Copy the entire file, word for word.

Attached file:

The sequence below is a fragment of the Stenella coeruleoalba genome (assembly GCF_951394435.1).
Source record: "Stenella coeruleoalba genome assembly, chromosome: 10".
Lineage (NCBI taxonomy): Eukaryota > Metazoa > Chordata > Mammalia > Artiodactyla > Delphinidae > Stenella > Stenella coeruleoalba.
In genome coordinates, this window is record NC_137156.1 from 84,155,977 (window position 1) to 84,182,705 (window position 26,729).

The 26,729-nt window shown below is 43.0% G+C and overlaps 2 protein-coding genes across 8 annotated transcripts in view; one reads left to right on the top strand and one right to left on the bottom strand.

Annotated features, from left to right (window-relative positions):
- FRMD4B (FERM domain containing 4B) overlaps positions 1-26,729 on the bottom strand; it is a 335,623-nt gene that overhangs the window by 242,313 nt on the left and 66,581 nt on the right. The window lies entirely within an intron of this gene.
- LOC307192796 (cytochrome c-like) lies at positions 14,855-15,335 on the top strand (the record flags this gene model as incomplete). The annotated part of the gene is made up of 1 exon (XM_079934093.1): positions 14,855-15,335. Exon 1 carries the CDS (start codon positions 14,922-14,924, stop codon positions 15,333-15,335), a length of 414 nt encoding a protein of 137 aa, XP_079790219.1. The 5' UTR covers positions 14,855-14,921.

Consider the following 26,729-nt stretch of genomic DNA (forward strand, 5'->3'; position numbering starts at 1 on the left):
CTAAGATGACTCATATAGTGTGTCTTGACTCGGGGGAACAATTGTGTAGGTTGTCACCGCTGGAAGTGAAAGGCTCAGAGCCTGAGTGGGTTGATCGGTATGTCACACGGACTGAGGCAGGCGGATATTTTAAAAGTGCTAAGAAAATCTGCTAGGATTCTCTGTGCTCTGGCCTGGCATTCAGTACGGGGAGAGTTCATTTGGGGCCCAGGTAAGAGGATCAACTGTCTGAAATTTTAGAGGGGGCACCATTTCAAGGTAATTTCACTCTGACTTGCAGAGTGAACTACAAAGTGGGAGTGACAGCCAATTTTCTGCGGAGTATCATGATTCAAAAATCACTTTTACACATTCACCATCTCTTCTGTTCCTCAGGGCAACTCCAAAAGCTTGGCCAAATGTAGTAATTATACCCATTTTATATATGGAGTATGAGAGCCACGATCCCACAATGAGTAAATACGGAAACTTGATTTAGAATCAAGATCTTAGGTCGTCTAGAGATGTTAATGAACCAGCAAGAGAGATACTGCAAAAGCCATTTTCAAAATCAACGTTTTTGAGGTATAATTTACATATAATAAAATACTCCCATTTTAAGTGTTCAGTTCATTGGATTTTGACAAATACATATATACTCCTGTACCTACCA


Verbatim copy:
The sequence below is a fragment of the Stenella coeruleoalba genome (assembly GCF_951394435.1).
Source record: "Stenella coeruleoalba genome assembly, chromosome: 10".
Lineage (NCBI taxonomy): Eukaryota > Metazoa > Chordata > Mammalia > Artiodactyla > Delphinidae > Stenella > Stenella coeruleoalba.
In genome coordinates, this window is record NC_137156.1 from 84,155,977 (window position 1) to 84,182,705 (window position 26,729).

The 26,729-nt window shown below is 43.0% G+C and overlaps 2 protein-coding genes across 8 annotated transcripts in view; one reads left to right on the top strand and one right to left on the bottom strand.

Annotated features, from left to right (window-relative positions):
- FRMD4B (FERM domain containing 4B) overlaps positions 1-26,729 on the bottom strand; it is a 335,623-nt gene that overhangs the window by 242,313 nt on the left and 66,581 nt on the right. The window lies entirely within an intron of this gene.
- LOC307192796 (cytochrome c-like) lies at positions 14,855-15,335 on the top strand (the record flags this gene model as incomplete). The annotated part of the gene is made up of 1 exon (XM_079934093.1): positions 14,855-15,335. Exon 1 carries the CDS (start codon positions 14,922-14,924, stop codon positions 15,333-15,335), a length of 414 nt encoding a protein of 137 aa, XP_079790219.1. The 5' UTR covers positions 14,855-14,921.

Consider the following 26,729-nt stretch of genomic DNA (forward strand, 5'->3'; position numbering starts at 1 on the left):
CTAAGATGACTCATATAGTGTGTCTTGACTCGGGGGAACAATTGTGTAGGTTGTCACCGCTGGAAGTGAAAGGCTCAGAGCCTGAGTGGGTTGATCGGTATGTCACACGGACTGAGGCAGGCGGATATTTTAAAAGTGCTAAGAAAATCTGCTAGGATTCTCTGTGCTCTGGCCTGGCATTCAGTACGGGGAGAGTTCATTTGGGGCCCAGGTAAGAGGATCAACTGTCTGAAATTTTAGAGGGGGCACCATTTCAAGGTAATTTCACTCTGACTTGCAGAGTGAACTACAAAGTGGGAGTGACAGCCAATTTTCTGCGGAGTATCATGATTCAAAAATCACTTTTACACATTCACCATCTCTTCTGTTCCTCAGGGCAACTCCAAAAGCTTGGCCAAATGTAGTAATTATACCCATTTTATATATGGAGTATGAGAGCCACGATCCCACAATGAGTAAATACGGAAACTTGATTTAGAATCAAGATCTTAGGTCGTCTAGAGATGTTAATGAACCAGCAAGAGAGATACTGCAAAAGCCATTTTCAAAATCAACGTTTTTGAGGTATAATTTACATATAATAAAATACTCCCATTTTAAGTGTTCAGTTCATTGGATTTTGACAAATACATATATACTCCTGTACCTACCA